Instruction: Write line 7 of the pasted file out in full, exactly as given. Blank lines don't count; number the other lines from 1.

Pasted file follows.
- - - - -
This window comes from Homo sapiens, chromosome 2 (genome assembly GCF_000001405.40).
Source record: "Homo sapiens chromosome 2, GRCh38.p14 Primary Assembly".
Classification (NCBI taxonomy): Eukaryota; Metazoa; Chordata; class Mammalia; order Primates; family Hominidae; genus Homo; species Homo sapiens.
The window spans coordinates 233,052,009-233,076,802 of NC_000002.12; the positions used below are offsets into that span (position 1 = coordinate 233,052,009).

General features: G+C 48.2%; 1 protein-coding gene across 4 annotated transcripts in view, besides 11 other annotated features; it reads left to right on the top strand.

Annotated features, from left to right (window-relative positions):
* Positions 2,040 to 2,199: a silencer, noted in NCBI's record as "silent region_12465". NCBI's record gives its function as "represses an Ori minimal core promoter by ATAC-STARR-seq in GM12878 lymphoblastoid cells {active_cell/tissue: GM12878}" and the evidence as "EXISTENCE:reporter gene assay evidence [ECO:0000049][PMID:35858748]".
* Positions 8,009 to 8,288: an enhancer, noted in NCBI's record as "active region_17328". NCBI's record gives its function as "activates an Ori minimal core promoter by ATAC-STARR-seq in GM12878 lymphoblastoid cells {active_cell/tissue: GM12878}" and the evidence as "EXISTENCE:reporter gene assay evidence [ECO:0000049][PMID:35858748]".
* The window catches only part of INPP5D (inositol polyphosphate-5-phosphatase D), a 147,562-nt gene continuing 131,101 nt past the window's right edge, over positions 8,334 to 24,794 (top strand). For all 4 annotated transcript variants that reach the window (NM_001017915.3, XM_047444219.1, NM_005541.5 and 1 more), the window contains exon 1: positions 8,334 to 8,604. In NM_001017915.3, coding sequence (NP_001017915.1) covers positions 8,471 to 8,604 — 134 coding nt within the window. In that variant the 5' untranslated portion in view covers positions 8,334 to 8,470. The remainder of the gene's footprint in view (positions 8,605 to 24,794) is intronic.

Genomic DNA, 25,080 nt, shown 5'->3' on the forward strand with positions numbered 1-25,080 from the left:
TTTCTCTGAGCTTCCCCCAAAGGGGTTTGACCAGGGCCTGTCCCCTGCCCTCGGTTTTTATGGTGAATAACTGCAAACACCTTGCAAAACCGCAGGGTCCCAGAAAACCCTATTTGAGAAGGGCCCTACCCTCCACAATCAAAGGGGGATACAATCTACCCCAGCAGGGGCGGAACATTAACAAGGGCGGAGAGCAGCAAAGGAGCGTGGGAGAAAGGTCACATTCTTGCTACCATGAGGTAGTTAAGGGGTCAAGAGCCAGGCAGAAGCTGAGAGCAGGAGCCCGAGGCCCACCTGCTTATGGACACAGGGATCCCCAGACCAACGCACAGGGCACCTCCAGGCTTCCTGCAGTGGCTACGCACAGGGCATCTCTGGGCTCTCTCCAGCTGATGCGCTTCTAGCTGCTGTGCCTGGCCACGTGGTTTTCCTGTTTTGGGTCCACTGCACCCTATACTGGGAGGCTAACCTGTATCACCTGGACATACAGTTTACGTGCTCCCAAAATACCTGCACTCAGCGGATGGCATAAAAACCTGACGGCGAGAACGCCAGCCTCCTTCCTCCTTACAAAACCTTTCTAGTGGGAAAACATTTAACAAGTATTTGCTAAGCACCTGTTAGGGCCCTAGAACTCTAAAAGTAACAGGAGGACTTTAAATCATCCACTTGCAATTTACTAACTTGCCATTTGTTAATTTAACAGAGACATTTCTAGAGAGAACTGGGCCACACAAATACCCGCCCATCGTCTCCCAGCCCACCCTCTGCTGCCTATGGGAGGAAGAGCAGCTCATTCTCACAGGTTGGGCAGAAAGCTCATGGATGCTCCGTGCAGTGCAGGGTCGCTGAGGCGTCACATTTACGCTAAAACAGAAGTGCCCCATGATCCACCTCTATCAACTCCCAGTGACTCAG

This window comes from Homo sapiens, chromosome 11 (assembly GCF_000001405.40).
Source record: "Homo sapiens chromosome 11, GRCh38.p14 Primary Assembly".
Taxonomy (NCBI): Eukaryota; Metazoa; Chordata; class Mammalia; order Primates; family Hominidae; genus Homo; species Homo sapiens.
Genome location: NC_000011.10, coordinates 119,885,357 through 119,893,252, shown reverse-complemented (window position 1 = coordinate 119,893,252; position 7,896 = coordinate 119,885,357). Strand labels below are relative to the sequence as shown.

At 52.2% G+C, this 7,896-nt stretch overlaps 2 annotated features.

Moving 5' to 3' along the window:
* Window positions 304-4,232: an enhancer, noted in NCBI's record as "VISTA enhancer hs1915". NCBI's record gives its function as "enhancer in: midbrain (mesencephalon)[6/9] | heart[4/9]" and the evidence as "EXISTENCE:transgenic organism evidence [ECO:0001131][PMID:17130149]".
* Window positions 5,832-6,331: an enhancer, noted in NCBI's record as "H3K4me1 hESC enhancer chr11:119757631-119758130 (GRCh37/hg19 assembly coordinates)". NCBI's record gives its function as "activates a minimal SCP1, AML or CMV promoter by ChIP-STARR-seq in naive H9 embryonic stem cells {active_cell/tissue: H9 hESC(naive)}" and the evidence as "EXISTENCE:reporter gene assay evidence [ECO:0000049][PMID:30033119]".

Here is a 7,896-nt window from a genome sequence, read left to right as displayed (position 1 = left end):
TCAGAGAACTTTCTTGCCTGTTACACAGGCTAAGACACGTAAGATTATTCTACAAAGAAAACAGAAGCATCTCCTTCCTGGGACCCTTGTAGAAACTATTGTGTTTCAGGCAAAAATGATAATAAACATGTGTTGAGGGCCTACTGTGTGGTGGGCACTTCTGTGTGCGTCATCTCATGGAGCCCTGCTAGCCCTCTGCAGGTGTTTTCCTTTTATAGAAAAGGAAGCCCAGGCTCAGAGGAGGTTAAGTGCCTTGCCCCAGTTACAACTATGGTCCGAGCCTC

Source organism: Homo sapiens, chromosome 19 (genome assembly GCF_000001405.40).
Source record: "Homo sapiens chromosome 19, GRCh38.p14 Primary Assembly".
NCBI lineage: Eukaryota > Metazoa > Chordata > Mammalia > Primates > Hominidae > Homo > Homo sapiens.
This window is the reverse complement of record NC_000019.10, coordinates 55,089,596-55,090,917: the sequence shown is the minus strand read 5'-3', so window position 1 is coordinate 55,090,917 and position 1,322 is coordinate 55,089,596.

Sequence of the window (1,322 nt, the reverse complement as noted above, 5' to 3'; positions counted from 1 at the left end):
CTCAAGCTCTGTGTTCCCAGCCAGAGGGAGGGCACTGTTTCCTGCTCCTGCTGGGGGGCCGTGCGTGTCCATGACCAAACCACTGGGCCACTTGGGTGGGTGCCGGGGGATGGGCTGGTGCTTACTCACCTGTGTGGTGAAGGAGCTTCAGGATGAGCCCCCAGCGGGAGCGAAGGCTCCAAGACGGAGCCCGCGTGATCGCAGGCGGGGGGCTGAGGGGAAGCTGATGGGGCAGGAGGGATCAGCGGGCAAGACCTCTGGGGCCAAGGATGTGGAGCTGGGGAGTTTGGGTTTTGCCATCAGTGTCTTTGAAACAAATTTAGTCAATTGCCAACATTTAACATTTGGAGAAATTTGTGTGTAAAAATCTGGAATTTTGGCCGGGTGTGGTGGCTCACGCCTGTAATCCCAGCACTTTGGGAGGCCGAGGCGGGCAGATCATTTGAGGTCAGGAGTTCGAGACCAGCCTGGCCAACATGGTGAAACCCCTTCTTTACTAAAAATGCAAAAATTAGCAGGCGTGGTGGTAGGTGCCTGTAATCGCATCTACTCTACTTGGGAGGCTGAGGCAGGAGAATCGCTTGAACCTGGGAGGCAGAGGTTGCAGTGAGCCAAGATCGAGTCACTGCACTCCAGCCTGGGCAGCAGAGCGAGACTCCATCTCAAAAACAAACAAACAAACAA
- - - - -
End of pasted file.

* Positions 2,040 to 2,199: a silencer, noted in NCBI's record as "silent region_12465". NCBI's record gives its function as "represses an Ori minimal core promoter by ATAC-STARR-seq in GM12878 lymphoblastoid cells {active_cell/tissue: GM12878}" and the evidence as "EXISTENCE:reporter gene assay evidence [ECO:0000049][PMID:35858748]".